Content creator is a job title that didn’t exist a decade ago. Now,
Thanks to social media, it’s easier than ever to create, share, and monetize content — flipping the “starving artist” trope on its head. And with massive demand for original and engaging content, there’s never been a better time to jump in.
Of course, turning a side hustle into a full-time gig is no easy feat. After all,
And while the business of content creation seems simple enough — create content, build an audience, then make money — these things take a lot of time. In other words, the dream of recording a video, hitting “upload,” and making millions is exactly that — a dream.
Despite the challenges, there are people who’ve succeeded in becoming full-time content creators. Here, I spoke with three creators to learn their biggest tips for quitting your 9-to-5 and becoming a full-time creator. Let’s dive in.
1. Craft an exit strategy.
“Sometimes, it’s not about knowing exactly what you want. Instead, it’s about uncovering what it is you don’t want any longer,” says Jenna Kutcher, author and host of the
Kutcher’s revelation drove her to entrepreneurship, but it didn’t happen overnight. She knew she had to be strategic to get there.
As she puts it, “One day my corporate boss handed me my five-year plan. It felt like my entire life was being planned out for me, without me. While I wanted to put in my two weeks’ notice right there on the spot, I had bills to pay, student loans to get rid of, and a wedding to fund. I had to figure out a way to plan my exit, even if it couldn’t be immediate.”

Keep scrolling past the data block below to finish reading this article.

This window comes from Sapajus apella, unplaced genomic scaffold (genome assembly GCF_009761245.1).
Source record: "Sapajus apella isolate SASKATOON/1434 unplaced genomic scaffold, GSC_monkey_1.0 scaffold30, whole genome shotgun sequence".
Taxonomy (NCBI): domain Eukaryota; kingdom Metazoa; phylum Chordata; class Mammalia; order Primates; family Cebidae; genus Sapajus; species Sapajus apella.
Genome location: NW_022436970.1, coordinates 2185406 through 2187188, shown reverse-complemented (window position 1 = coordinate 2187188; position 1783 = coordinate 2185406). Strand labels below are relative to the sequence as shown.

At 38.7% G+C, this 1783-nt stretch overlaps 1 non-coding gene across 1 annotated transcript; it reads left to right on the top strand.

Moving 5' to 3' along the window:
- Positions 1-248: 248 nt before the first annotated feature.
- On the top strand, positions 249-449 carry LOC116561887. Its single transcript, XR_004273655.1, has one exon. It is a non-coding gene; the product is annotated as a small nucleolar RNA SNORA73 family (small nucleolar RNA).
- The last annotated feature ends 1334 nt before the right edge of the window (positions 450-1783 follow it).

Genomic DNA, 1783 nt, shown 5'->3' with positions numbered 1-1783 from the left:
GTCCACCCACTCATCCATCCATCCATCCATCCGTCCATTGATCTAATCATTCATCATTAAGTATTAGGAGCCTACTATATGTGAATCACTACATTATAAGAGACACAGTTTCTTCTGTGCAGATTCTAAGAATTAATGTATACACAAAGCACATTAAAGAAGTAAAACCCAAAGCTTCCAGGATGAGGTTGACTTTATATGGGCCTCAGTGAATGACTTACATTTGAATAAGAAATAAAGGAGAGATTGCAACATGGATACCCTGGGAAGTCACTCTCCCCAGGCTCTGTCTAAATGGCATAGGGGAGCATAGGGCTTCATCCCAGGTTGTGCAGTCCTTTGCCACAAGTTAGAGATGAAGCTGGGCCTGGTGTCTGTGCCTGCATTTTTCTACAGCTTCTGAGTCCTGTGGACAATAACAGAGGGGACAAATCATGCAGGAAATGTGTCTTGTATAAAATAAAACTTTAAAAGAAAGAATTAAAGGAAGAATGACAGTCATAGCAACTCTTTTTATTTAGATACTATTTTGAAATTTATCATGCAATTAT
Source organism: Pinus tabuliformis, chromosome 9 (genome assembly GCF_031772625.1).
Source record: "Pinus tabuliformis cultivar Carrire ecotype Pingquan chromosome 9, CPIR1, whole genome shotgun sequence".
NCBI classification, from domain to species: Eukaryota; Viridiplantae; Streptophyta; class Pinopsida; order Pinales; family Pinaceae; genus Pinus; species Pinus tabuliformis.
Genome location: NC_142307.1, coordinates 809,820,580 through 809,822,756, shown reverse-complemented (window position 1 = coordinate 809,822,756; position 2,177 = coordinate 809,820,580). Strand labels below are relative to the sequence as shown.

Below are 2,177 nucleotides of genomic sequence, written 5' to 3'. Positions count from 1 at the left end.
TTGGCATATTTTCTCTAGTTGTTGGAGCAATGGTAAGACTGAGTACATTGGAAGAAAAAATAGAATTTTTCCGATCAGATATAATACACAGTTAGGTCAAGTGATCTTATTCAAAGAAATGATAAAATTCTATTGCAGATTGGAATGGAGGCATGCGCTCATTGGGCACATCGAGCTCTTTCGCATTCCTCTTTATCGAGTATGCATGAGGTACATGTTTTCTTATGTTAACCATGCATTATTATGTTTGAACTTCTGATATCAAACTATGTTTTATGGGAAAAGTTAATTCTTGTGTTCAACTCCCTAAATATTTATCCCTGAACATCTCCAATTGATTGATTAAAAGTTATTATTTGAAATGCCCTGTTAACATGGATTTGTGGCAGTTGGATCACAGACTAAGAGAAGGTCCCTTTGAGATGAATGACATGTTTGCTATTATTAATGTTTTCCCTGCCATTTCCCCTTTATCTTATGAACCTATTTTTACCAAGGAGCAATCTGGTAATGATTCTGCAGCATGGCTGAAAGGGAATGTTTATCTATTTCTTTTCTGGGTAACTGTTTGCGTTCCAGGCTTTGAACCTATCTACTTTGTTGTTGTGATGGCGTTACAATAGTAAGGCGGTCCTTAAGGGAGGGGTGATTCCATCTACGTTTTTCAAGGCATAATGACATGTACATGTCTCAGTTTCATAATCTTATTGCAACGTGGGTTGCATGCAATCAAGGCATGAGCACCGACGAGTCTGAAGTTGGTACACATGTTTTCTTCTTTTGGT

It’s never easy to leave the security of a steady paycheck, but Kutcher argues that you don’t have to. Instead, you can craft an exit strategy that provides enough security for the transition.
For Kutcher, her exit strategy started with a $300 camera from Craigslist and endless weekends spent building a clientele. In her own words: “Nights and weekends were devoted to starting my photography business, and my 9-to-5 was funding this new dream of mine.”
A year later, Kutcher had booked enough gigs to feel confident leaving her corporate job. “In hindsight, I’m glad I didn’t just abandon my job to go after what I wanted. Instead, I leveraged where I was at to get to where I wanted to go,” she told me.
Everyone’s exit strategy looks different. For instance, one person might keep their 9-to-5 and work on the weekends. Another person might freelance part-time and create content the rest of the week.
Remember that entrepreneurship is a journey, and it takes time and effort to build a successful business. With the right exit strategy, you can take calculated risks and leverage your current situation to reach the next step in the journey.
2. Make consistency your golden rule.
Are you more likely to follow a creator who posts once a year or once a week? Chances are, you’re following the creator who gives you more value on a regular basis.
Jay Clouse, founder of
He told me, “Every day, you should be creating helpful content that attracts an audience. You’ll quickly find that you need to be disciplined with how you spend your time so that you can create consistently.”
Consistency is the golden rule for content creators, but it’s often the hardest part of the job. Life can get in the way, or you may run into a creative rut. As Clouse points out, “This is a long game. You need to be remarkably consistent while also being incredibly patient.”
To keep pace, many creators commit to a
Above all, content creation is an exercise in determination. Try to challenge yourself here, but know your limits to avoid burnout.
3. Approach content creation as a science.